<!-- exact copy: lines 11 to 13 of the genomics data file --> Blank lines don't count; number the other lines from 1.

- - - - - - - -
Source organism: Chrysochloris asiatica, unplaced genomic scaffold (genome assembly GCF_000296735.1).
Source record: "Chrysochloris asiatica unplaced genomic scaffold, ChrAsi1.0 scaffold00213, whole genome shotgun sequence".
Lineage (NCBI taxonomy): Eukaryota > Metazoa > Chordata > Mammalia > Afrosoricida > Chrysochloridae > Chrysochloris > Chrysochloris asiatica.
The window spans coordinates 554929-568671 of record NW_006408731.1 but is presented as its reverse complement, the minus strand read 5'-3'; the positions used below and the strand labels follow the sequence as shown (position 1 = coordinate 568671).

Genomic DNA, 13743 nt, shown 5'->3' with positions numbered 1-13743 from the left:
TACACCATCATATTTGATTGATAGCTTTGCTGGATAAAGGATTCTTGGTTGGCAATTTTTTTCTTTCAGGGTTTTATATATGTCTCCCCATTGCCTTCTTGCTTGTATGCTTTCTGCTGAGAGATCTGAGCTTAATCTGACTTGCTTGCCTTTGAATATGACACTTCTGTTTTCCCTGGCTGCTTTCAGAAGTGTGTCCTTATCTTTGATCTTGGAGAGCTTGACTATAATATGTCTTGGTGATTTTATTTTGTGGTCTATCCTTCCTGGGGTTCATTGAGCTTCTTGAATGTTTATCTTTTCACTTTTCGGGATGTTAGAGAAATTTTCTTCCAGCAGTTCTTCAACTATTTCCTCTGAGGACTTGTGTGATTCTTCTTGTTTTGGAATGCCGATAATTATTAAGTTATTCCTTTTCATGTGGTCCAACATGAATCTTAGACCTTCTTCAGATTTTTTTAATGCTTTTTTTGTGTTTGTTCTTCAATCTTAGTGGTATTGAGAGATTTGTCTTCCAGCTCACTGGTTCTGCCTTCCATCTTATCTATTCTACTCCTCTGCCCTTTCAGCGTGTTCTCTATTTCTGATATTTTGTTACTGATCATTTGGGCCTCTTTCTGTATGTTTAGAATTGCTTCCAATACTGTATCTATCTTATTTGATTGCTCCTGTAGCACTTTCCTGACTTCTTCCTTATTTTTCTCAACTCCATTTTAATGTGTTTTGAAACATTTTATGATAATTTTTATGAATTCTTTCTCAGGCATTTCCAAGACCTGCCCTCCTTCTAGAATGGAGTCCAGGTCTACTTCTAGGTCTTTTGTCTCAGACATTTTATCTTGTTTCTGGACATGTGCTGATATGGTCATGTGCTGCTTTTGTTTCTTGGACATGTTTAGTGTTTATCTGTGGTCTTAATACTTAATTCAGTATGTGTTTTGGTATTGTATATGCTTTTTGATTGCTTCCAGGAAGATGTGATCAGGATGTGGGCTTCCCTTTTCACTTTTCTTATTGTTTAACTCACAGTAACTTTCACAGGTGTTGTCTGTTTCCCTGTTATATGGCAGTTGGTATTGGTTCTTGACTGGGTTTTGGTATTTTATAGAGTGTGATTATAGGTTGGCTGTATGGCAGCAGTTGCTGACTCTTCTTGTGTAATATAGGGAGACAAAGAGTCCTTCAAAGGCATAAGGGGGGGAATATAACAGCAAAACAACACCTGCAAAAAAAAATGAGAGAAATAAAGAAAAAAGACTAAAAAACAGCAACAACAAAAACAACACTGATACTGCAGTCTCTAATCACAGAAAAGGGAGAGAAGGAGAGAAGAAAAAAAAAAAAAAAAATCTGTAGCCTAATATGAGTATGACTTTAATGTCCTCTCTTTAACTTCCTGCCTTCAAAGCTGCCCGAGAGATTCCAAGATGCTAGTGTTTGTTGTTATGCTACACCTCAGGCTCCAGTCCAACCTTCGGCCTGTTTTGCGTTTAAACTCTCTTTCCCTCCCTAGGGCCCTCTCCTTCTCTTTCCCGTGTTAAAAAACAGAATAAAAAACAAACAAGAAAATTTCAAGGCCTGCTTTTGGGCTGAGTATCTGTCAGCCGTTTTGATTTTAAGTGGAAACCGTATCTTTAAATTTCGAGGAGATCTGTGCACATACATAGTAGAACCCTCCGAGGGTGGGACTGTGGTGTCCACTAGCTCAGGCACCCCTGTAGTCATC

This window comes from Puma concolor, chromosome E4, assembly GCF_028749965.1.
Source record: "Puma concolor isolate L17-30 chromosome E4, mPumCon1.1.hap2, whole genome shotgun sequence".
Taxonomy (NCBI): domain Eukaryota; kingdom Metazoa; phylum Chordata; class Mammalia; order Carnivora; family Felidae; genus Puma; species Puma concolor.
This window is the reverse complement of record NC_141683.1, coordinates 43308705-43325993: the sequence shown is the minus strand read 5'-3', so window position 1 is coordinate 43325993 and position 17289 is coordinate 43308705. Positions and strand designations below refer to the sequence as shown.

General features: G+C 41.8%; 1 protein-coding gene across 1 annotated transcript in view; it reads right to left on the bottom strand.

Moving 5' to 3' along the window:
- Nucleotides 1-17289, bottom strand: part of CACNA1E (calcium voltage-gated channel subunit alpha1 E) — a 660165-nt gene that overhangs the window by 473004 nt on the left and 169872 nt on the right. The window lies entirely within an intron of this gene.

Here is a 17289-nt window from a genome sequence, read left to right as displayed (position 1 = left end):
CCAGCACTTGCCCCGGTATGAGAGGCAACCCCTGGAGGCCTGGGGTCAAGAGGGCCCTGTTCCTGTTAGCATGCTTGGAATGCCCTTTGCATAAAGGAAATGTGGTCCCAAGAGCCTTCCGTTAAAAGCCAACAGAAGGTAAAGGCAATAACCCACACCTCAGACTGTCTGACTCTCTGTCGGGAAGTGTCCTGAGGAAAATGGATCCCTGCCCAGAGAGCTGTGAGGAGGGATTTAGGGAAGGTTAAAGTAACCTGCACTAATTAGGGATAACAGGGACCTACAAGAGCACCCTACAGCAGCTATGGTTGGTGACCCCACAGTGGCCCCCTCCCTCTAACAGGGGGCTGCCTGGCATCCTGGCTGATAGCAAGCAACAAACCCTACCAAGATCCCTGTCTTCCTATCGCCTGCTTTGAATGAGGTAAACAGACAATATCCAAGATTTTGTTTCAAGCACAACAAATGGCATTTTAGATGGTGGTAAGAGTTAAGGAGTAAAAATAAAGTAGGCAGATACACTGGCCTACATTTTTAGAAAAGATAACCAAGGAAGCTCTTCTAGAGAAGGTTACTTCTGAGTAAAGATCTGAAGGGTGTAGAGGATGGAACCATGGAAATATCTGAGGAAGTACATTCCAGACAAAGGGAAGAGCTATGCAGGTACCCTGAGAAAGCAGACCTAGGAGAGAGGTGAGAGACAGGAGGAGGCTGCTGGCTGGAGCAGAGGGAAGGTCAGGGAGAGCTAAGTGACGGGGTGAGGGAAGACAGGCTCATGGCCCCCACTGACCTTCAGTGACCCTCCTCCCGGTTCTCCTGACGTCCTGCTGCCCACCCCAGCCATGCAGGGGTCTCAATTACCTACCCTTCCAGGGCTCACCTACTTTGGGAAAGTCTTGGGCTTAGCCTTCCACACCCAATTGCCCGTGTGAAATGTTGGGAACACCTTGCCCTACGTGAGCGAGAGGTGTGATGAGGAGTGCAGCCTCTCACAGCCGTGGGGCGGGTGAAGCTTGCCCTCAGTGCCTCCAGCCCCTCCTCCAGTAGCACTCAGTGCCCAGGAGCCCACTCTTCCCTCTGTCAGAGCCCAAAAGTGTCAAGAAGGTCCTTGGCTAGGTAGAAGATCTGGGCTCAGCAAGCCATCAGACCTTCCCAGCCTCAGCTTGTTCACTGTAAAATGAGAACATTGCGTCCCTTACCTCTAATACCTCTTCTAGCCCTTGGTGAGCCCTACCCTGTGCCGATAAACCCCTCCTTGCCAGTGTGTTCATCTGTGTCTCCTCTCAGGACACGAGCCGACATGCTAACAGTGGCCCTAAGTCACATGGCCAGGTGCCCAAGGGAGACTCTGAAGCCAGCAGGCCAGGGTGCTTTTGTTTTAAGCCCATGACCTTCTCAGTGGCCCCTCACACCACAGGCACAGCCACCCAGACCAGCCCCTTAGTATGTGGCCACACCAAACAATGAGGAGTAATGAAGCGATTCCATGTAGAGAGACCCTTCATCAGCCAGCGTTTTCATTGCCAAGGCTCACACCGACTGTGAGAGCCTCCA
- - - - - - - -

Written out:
General features: G+C 41.8%; 1 protein-coding gene across 1 annotated transcript in view; it reads right to left on the bottom strand.

Moving 5' to 3' along the window:
- Nucleotides 1-17289, bottom strand: part of CACNA1E (calcium voltage-gated channel subunit alpha1 E) — a 660165-nt gene that overhangs the window by 473004 nt on the left and 169872 nt on the right. The window lies entirely within an intron of this gene.